Dropbox decided not to make any product at all. Instead, they pretended they had it ready by creating an explainer video. They wanted to check if their file-syncing idea is anywhere close to being interesting to people. They could've built a whole hardware infrastructure, develop apps and so on, but that was a risk they weren't willing to take. If the idea would have failed, Dropbox founders Arash Ferdowsi and Drew Houston would lose precious time, a lot of effort and money. Overnight they attracted over 70k of people who left their emails and wanted to get the products as soon as possible.
Their explainer video served as a brilliant validation of the market before the founders ever had to invest in the infrastructure and development needed for a high-tech product like theirs to reach a functional level in the real world. It walked potential customers through what the product is and clearly demonstrated how it would help them, eventually leading to why they would want to pay you for it.
When it comes to product development, it’s easier said than done but when you’re building an MVPs, that’s not necessarily a bad thing.
Spotify is another great example of how implementing only one core feature, instead of getting distracted by different cool features it would be nice to have in your MVP, can help you to succeed. They wanted to build the best music streaming service and for their MVP they concentrated on a single most important feature - music streaming. Spotify developed a desktop app and run a closed beta to test the market. While the MVP product and a freemium price model was proving to be exactly what people wanted, Spotify team spent time on signing even more artists, simultaneously developing mobile apps and going overseas to conquer the US market.
Currently, Spotify lays claim to 248 million active listeners and 113 million subscribers in 79 markets globally. The Spotify mission is to unlock the potential of human creativity – by giving millions of creative artists the opportunity to live off their art and billions of fans the opportunity to enjoy and be inspired by it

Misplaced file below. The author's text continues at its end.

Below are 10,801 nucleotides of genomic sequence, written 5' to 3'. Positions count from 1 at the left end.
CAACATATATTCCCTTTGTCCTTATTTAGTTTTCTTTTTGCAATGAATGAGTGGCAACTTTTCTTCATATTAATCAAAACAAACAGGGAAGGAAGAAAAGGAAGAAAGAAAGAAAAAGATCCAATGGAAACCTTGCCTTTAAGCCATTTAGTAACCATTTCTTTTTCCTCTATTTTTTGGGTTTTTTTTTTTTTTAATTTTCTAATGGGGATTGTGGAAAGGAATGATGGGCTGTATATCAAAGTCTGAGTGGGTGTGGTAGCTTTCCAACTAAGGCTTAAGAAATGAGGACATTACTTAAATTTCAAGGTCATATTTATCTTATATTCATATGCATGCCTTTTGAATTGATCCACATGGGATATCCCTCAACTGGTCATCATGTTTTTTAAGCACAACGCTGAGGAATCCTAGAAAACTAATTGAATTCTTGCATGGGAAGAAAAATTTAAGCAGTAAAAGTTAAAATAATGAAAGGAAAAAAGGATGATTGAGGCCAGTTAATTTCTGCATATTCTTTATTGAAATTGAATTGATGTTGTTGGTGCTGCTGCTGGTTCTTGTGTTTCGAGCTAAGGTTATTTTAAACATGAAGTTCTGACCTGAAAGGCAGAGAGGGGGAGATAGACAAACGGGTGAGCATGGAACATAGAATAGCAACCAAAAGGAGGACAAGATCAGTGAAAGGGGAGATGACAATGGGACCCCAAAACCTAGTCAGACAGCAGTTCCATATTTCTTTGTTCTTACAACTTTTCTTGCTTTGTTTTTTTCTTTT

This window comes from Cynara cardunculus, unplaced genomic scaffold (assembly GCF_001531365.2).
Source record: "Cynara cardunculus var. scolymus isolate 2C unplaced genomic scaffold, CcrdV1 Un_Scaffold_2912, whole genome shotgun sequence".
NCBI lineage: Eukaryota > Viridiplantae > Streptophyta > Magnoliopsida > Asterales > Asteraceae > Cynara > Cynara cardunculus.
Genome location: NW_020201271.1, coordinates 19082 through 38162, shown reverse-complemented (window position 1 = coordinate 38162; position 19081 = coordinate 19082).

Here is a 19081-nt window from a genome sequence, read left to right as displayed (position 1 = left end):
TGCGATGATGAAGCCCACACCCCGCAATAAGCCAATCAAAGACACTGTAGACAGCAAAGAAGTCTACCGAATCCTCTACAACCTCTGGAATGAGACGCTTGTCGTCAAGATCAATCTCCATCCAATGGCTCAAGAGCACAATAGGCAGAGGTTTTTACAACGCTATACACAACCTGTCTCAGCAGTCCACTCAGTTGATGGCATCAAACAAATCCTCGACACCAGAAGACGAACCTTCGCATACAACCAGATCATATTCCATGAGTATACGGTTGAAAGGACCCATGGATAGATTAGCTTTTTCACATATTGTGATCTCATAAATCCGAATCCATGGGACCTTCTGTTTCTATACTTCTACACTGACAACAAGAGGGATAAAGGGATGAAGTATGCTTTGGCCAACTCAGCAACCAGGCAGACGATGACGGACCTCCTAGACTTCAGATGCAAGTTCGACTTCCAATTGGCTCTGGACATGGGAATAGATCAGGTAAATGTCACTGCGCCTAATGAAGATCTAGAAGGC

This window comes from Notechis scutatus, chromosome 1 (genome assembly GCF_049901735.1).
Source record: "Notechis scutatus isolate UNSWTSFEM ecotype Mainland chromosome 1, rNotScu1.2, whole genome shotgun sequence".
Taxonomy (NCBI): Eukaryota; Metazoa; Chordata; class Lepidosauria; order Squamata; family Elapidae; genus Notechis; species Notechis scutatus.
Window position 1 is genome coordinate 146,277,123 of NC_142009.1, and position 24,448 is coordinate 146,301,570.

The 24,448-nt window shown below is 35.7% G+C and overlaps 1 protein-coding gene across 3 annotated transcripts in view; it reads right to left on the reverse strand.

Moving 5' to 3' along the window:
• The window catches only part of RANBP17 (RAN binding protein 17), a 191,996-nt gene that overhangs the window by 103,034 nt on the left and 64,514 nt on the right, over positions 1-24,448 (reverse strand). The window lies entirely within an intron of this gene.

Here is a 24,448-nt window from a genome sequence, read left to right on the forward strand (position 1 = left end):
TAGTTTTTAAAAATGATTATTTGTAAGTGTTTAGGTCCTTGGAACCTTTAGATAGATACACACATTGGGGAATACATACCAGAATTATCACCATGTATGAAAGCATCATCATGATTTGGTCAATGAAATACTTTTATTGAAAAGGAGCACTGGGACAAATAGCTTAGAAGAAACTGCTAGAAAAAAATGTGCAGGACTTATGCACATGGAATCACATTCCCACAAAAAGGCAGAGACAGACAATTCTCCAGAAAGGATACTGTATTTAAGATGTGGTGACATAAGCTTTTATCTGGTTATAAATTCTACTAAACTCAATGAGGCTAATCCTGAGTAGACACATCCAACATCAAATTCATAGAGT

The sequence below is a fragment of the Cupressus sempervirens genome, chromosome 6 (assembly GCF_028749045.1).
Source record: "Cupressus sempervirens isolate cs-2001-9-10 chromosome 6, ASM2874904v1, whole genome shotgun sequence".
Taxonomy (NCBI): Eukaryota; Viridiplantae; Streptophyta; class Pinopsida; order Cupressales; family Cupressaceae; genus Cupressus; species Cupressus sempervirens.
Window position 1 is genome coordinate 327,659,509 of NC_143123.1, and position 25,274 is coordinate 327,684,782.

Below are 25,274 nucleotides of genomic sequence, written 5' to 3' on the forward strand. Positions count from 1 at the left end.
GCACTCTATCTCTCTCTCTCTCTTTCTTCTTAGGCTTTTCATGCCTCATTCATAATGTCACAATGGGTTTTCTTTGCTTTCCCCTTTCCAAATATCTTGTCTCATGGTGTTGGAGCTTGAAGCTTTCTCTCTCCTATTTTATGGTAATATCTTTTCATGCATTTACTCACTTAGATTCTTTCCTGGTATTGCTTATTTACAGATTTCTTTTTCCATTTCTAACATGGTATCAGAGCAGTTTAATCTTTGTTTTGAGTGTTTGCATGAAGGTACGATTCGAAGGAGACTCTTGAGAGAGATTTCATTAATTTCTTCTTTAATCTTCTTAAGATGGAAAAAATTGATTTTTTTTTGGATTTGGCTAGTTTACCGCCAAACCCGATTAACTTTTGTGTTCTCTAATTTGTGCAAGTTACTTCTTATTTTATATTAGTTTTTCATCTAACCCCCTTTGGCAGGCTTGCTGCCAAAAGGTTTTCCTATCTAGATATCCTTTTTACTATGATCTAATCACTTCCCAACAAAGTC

How did Spotify get where it is today? The answer is simple. Spotify grew into the app it is today because of the company’s ability to act on user feedback and learn from in-app user behavior.
Successful apps follow the “build-measure-learn” cycle for the purpose of developing a small, quality product to test. By using the principles of MVP development, Spotify could release iterations of their product to ensure long-term value and user alignment, gradually. Over time, Spotify discovered new ways to add value to the listener experience while helping artists use the mobile app to maximize the impact of their music at every stage of their marketing funnel. On top of incorporating new features to delight users, Spotify also strategically aligned every addition towards achieving specific product goals.
An MVP aims at solving users’ core problems with the app, by identifying the pain points and then focusing on offering viable solutions. The best way to build a minimum viable product is to use a manual-based approach, with landing pages, and email lists. All you need is brainstorming, planning, developing & designing, testing, and advertising for the product within a specified period. This results in maximizing your project’s value to potential customers.
Building an MVP will help minimize project resources and maximize efficiency, ultimately leading to lower cost, fewer risks, and higher quality overall.
If you plan to build a new digital product, you should definitely consider this strategy. Don’t forget to have a professional consultation first, a qualified team will be a great decision here. Starshot Software team will help you build a cutting-edge digital solutions that harness the latest advances in digital transformation.